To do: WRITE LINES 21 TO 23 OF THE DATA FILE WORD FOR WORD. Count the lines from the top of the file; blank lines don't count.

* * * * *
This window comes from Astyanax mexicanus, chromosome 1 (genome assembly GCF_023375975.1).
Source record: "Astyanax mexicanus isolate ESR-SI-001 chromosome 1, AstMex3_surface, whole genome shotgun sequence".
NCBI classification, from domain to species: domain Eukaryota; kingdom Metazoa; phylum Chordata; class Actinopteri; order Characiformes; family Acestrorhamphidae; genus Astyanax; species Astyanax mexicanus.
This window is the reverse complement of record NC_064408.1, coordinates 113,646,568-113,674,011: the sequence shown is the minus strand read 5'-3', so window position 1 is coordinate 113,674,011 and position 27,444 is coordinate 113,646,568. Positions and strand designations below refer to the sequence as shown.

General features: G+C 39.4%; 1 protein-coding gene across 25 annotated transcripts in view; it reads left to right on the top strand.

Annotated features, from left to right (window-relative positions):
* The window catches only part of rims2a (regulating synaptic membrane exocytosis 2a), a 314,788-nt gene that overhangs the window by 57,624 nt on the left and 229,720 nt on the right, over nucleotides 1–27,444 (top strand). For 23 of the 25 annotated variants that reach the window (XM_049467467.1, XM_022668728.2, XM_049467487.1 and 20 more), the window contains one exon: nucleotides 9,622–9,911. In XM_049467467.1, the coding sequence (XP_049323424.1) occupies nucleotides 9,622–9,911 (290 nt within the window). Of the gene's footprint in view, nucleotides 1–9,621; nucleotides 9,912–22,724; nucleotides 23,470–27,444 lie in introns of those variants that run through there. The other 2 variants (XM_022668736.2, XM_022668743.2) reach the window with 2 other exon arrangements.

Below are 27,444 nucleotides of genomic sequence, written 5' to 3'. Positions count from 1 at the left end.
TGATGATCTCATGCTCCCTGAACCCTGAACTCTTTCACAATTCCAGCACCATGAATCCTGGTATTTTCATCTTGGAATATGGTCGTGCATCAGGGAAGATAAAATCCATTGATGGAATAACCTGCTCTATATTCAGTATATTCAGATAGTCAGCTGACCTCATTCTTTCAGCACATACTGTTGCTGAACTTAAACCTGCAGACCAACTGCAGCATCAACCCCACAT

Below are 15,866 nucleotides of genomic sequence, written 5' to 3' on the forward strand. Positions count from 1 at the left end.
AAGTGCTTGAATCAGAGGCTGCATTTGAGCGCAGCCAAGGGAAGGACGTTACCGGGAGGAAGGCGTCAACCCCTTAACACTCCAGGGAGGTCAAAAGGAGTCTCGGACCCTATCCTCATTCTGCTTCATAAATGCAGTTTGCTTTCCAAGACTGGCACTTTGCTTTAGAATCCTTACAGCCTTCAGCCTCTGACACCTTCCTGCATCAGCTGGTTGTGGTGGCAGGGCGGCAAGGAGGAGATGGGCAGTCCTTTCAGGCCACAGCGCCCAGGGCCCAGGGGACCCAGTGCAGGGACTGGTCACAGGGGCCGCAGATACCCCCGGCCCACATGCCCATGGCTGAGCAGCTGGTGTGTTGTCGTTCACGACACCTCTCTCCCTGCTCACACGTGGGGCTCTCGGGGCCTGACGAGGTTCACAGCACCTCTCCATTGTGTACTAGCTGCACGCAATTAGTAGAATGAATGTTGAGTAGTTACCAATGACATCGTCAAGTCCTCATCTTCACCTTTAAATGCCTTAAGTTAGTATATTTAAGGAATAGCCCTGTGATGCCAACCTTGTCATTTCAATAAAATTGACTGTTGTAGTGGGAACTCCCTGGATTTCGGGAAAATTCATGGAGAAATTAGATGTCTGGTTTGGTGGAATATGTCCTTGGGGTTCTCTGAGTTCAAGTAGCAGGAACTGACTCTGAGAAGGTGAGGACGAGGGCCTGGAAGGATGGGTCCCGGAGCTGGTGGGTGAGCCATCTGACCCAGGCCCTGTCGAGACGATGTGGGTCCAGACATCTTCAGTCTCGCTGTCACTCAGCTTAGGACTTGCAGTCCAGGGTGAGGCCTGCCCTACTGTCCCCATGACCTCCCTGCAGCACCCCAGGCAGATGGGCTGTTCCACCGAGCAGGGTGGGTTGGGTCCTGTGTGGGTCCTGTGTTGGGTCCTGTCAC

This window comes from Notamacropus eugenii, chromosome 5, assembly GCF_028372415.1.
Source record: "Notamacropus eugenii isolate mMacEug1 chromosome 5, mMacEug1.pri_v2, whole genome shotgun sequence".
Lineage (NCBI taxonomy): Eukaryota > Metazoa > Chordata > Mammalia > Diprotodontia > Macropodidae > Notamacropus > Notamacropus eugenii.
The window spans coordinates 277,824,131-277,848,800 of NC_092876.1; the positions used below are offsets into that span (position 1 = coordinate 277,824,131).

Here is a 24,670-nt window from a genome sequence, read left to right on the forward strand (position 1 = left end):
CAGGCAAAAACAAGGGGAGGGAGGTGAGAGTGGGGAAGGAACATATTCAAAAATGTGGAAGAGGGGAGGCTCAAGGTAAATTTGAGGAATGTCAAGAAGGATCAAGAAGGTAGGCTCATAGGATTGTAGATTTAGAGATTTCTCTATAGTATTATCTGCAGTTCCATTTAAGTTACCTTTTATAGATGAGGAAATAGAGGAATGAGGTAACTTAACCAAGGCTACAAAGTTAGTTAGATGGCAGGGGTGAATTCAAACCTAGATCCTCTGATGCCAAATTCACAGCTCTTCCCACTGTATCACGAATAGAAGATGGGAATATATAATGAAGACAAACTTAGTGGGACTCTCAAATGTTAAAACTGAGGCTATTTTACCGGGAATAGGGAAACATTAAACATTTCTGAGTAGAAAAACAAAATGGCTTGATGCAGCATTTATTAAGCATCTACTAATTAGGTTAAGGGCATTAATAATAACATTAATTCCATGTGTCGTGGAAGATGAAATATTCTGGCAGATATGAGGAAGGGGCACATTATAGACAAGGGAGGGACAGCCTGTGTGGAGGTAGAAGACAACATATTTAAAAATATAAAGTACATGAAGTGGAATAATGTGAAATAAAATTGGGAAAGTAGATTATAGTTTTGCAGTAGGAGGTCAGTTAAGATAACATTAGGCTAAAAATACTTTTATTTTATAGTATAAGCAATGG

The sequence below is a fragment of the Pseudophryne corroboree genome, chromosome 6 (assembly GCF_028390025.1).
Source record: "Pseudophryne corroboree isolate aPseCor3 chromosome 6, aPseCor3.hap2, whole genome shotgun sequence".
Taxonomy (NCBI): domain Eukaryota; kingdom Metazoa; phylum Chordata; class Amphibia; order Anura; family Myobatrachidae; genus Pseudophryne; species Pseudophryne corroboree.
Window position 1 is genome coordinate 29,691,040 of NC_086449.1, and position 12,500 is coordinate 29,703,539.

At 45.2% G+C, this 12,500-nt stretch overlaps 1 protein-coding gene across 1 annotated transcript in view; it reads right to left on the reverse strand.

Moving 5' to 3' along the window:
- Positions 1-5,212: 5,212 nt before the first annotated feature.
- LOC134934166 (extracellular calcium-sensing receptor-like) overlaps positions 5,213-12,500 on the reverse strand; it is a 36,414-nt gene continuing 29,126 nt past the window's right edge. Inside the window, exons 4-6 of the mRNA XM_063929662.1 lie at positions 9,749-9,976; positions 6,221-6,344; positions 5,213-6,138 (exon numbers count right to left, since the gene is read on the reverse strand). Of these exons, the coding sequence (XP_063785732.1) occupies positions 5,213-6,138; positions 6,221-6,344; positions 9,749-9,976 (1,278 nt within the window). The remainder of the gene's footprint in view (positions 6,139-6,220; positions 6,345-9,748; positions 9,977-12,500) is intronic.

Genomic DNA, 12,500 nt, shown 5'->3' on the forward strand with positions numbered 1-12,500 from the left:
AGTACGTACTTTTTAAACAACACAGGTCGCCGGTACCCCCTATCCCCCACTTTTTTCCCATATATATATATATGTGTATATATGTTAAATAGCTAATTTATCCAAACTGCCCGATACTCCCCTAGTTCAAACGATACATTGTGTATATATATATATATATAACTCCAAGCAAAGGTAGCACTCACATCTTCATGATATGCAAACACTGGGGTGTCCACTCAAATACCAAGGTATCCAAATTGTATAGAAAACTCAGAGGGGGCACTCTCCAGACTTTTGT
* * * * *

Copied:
Window position 1 is genome coordinate 29,691,040 of NC_086449.1, and position 12,500 is coordinate 29,703,539.

At 45.2% G+C, this 12,500-nt stretch overlaps 1 protein-coding gene across 1 annotated transcript in view; it reads right to left on the reverse strand.

Moving 5' to 3' along the window: